Among his very first memories upon arriving in Charleston in the summer of 1985, John Jurkovic, now a co-host of ESPN 1000's "Afternoon Saloon," remembers seeing Payton lead a group of 20 players on a grueling conditioning regimen.

"I sat and watched them and was like, 'Sweet mother of god, this is serious. There's no joking around anymore,'" Jurkovic said.

Jurkovic also recalls Payton's "unique talent and ability on the line of scrimmage to handle whatever needed to be done," and a bond with his receivers that required only a glance to communicate.

Tom Payton describes his brother's heartbreak after an agent's guarantee of an invitation to the NFL combine never materialized. Stints followed with the Chicago Bruisers in the Arena League and in the Canadian Football League before Sean got a chance to play for the Bears during the '87 NFL strike.

Alternating with Mike Hohensee and Steve Bradley, Payton had a forgettable NFL career, as evidenced by the lack of mention in even the Bears media guide. Tom Payton remembers Ditka's exact words when asked about Sean after the game.

"He said, 'Payton doesn't know the difference between a coat hanger and a wishbone offense,'" Tom said without a chuckle. "But my brother respected him."

Payton's first unofficial coaching job was with the British League's Leicester Panthers, when the head coach's wife became homesick and Payton became the player-coach. There was also a brief turn painting houses while he tried to sort it all out.

"You've got to make money somehow," Jurkovic said. "He had a great name at the I-AA level, but that will only take you so far. You still have to massage shoulders and network because as good as you are and smart as you are, doors don't just open like they do for guys coming from Penn State and Florida and Florida State."

Officially, Payton's coaching career began at San Diego State as an offensive assistant, followed by Indiana State, San Diego State (again), Miami (Ohio) and Illinois before he broke into the NFL as the Eagles' quarterbacks coach.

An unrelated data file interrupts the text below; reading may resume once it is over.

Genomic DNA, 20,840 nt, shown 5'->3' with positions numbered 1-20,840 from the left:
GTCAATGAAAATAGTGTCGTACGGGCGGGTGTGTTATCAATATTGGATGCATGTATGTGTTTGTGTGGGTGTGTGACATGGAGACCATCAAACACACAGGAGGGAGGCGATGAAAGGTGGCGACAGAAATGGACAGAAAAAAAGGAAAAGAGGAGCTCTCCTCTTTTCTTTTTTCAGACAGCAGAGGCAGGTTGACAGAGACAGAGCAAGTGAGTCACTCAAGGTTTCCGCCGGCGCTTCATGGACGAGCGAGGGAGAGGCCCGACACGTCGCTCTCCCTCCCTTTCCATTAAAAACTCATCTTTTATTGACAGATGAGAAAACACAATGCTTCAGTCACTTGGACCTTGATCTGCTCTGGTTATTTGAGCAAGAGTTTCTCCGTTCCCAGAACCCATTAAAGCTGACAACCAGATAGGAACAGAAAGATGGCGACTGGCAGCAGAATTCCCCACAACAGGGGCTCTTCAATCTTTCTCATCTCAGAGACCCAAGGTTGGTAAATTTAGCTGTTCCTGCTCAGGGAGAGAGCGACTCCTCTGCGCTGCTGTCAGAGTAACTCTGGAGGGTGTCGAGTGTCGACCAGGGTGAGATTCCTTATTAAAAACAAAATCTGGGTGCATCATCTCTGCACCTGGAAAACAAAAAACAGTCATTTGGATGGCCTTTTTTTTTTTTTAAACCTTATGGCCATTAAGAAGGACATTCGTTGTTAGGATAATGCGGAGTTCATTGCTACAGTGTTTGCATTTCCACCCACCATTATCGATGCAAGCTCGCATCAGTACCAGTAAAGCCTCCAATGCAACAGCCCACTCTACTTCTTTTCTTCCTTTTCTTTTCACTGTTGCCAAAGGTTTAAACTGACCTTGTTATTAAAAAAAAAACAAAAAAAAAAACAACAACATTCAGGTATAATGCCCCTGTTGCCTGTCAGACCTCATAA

Bishop remembers calling his pal Terry Hoeppner when Hoeppner was head coach at Miami and asking him to interview Payton.

"Terry said, 'But I really don't have a position open,'" Bishop said. "We were at a coaches convention, and I said, 'Just talk to him.' Terry called afterward and said, 'That was unfair. You knew I'd want to hire him.' And he did. Anyone could tell coaching was in Sean's blood."

Sometimes, there is no better explanation.

Tom and his sisters, Patrice and Molly, their husbands, and assorted nieces and nephews will be in Miami for a family dinner Thursday night. Sean already apologized that it would be the only time he could see them this week.

Tom is counting on celebrating with his brother after the game. But even a Saints victory won't be their best moment.

That happened after Sean left Illinois for the Eagles job in 1997. It was a return home, a job with the team he and his brother bled for, the place where their father took them to games and where Sean fell in love with football. The city where Sean and his wife, Beth, would start their family.

They were staying with Tom's family in Philly when Beth went into labor.

"I went to the hospital with milk shakes because my dad taught us to make them when we were kids and Sean loved them, and Tastykakes cupcakes because that was Sean's biggest downfall," Tom recalled.

"My brother and I were sitting on the edge of the bed when he asked me to be Meghan's godfather. So there we are, with tears rolling, sitting there with our Tastykakes and milk shakes, and I'll never forget it. Sean says, 'Life doesn't get any better than this, does it?'

"And that's really what Sean is all about."

Melissa Isaacson is a columnist for ESPNChicago.com.